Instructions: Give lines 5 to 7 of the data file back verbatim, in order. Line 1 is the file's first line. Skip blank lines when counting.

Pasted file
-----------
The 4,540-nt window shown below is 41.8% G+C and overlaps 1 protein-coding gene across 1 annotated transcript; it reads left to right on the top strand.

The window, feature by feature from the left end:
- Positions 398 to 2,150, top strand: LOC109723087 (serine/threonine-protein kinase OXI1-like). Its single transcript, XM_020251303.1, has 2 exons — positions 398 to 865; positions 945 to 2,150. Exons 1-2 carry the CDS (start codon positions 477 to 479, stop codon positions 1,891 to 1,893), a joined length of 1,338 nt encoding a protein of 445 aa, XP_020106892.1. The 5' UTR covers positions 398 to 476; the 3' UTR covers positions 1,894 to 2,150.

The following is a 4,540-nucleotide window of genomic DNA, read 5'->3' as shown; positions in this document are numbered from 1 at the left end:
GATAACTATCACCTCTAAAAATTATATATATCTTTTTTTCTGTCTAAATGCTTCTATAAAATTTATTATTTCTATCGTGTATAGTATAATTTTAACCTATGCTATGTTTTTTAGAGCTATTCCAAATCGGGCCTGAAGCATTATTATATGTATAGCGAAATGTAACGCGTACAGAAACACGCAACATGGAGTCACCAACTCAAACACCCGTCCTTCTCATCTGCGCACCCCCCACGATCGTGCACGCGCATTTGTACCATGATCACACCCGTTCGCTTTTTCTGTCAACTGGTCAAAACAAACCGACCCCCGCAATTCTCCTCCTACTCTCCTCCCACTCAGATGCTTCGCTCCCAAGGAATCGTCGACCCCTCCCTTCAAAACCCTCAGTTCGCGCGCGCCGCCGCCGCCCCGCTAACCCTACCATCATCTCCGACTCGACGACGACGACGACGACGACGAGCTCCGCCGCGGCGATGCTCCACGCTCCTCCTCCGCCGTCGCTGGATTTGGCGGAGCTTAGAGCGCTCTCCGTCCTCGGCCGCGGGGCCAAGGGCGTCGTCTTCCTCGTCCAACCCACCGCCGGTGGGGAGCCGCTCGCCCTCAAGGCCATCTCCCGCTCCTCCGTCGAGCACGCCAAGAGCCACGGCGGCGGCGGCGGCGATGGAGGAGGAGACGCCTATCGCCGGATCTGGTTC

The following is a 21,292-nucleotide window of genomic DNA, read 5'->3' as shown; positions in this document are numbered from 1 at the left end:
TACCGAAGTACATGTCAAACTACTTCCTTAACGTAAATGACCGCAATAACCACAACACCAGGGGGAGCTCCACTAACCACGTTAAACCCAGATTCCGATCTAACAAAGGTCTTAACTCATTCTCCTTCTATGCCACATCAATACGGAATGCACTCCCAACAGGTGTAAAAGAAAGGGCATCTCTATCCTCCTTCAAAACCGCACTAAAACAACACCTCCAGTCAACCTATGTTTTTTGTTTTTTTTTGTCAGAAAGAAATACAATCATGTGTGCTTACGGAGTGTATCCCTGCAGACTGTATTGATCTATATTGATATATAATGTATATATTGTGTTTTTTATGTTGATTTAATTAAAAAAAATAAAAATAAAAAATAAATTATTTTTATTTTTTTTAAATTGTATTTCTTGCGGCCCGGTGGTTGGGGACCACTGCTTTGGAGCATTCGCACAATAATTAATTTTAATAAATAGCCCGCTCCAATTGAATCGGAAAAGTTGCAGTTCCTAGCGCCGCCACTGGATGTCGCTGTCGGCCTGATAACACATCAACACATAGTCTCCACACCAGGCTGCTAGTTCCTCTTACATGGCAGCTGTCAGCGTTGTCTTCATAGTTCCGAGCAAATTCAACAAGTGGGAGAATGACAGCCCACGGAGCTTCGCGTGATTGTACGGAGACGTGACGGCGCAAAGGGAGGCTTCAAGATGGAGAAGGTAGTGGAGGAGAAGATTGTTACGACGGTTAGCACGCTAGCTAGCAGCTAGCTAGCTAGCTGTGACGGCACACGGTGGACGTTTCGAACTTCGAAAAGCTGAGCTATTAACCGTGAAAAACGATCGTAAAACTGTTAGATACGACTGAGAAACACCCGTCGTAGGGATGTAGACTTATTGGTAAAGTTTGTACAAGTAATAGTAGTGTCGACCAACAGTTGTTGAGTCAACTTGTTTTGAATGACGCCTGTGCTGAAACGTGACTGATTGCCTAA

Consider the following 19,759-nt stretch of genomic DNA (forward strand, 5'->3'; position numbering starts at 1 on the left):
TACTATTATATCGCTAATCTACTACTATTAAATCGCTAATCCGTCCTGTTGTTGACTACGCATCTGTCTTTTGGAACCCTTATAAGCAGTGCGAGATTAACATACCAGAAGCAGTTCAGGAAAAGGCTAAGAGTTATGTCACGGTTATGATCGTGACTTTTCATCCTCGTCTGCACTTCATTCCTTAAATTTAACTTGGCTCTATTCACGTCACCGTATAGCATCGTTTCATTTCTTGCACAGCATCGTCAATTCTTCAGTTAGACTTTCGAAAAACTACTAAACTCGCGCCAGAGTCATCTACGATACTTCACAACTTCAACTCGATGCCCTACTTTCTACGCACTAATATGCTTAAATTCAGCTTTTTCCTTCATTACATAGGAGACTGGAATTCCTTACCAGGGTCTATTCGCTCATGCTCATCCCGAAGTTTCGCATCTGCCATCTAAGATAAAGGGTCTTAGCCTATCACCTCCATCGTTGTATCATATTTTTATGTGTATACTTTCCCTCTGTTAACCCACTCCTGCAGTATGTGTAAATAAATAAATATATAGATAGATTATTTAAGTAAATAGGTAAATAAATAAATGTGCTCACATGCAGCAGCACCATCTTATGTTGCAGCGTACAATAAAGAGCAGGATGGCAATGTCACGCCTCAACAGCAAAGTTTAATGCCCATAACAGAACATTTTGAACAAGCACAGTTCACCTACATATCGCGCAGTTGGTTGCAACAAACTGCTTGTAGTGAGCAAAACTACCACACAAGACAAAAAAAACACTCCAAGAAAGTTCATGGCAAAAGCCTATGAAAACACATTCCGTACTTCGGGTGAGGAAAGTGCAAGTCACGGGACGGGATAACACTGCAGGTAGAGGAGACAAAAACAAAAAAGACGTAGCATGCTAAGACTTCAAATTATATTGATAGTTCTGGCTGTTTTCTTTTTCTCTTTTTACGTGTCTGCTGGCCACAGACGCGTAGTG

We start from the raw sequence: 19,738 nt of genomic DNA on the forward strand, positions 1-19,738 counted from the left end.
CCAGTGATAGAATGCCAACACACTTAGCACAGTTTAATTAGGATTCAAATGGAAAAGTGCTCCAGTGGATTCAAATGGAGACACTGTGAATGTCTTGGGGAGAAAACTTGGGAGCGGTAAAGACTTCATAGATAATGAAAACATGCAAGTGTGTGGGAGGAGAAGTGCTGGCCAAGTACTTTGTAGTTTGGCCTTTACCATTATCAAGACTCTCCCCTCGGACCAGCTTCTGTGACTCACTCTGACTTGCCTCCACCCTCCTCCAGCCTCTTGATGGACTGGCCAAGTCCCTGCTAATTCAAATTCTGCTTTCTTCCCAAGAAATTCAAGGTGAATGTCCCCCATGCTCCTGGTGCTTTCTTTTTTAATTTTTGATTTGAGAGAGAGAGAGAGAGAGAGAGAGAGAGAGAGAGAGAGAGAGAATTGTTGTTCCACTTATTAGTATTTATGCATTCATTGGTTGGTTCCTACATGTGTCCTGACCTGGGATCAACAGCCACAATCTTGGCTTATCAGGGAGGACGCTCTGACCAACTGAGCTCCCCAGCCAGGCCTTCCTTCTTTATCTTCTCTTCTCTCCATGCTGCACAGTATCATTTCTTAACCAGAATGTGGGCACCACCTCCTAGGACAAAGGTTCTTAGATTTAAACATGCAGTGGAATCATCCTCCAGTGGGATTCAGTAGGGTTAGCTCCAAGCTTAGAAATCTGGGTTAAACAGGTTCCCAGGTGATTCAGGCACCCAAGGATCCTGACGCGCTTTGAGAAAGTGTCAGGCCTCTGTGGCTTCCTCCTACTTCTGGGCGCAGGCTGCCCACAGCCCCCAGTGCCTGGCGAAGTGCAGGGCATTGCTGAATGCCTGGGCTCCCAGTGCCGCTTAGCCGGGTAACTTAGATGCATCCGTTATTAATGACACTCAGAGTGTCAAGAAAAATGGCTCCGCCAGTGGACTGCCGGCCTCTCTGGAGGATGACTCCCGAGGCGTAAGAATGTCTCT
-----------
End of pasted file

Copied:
GATAACTATCACCTCTAAAAATTATATATATCTTTTTTTCTGTCTAAATGCTTCTATAAAATTTATTATTTCTATCGTGTATAGTATAATTTTAACCTATGCTATGTTTTTTAGAGCTATTCCAAATCGGGCCTGAAGCATTATTATATGTATAGCGAAATGTAACGCGTACAGAAACACGCAACATGGAGTCACCAACTCAAACACCCGTCCTTCTCATCTGCGCACCCCCCACGATCGTGCACGCGCATTTGTACCATGATCACACCCGTTCGCTTTTTCTGTCAACTGGTCAAAACAAACCGACCCCCGCAATTCTCCTCCTACTCTCCTCCCACTCAGATGCTTCGCTCCCAAGGAATCGTCGACCCCTCCCTTCAAAACCCTCAGTTCGCGCGCGCCGCCGCCGCCCCGCTAACCCTACCATCATCTCCGACTCGACGACGACGACGACGACGACGAGCTCCGCCGCGGCGATGCTCCACGCTCCTCCTCCGCCGTCGCTGGATTTGGCGGAGCTTAGAGCGCTCTCCGTCCTCGGCCGCGGGGCCAAGGGCGTCGTCTTCCTCGTCCAACCCACCGCCGGTGGGGAGCCGCTCGCCCTCAAGGCCATCTCCCGCTCCTCCGTCGAGCACGCCAAGAGCCACGGCGGCGGCGGCGGCGATGGAGGAGGAGACGCCTATCGCCGGATCTGGTTC

The following is a 21,292-nucleotide window of genomic DNA, read 5'->3' as shown; positions in this document are numbered from 1 at the left end:
TACCGAAGTACATGTCAAACTACTTCCTTAACGTAAATGACCGCAATAACCACAACACCAGGGGGAGCTCCACTAACCACGTTAAACCCAGATTCCGATCTAACAAAGGTCTTAACTCATTCTCCTTCTATGCCACATCAATACGGAATGCACTCCCAACAGGTGTAAAAGAAAGGGCATCTCTATCCTCCTTCAAAACCGCACTAAAACAACACCTCCAGTCAACCTATGTTTTTTGTTTTTTTTTGTCAGAAAGAAATACAATCATGTGTGCTTACGGAGTGTATCCCTGCAGACTGTATTGATCTATATTGATATATAATGTATATATTGTGTTTTTTATGTTGATTTAATTAAAAAAAATAAAAATAAAAAATAAATTATTTTTATTTTTTTTAAATTGTATTTCTTGCGGCCCGGTGGTTGGGGACCACTGCTTTGGAGCATTCGCACAATAATTAATTTTAATAAATAGCCCGCTCCAATTGAATCGGAAAAGTTGCAGTTCCTAGCGCCGCCACTGGATGTCGCTGTCGGCCTGATAACACATCAACACATAGTCTCCACACCAGGCTGCTAGTTCCTCTTACATGGCAGCTGTCAGCGTTGTCTTCATAGTTCCGAGCAAATTCAACAAGTGGGAGAATGACAGCCCACGGAGCTTCGCGTGATTGTACGGAGACGTGACGGCGCAAAGGGAGGCTTCAAGATGGAGAAGGTAGTGGAGGAGAAGATTGTTACGACGGTTAGCACGCTAGCTAGCAGCTAGCTAGCTAGCTGTGACGGCACACGGTGGACGTTTCGAACTTCGAAAAGCTGAGCTATTAACCGTGAAAAACGATCGTAAAACTGTTAGATACGACTGAGAAACACCCGTCGTAGGGATGTAGACTTATTGGTAAAGTTTGTACAAGTAATAGTAGTGTCGACCAACAGTTGTTGAGTCAACTTGTTTTGAATGACGCCTGTGCTGAAACGTGACTGATTGCCTAA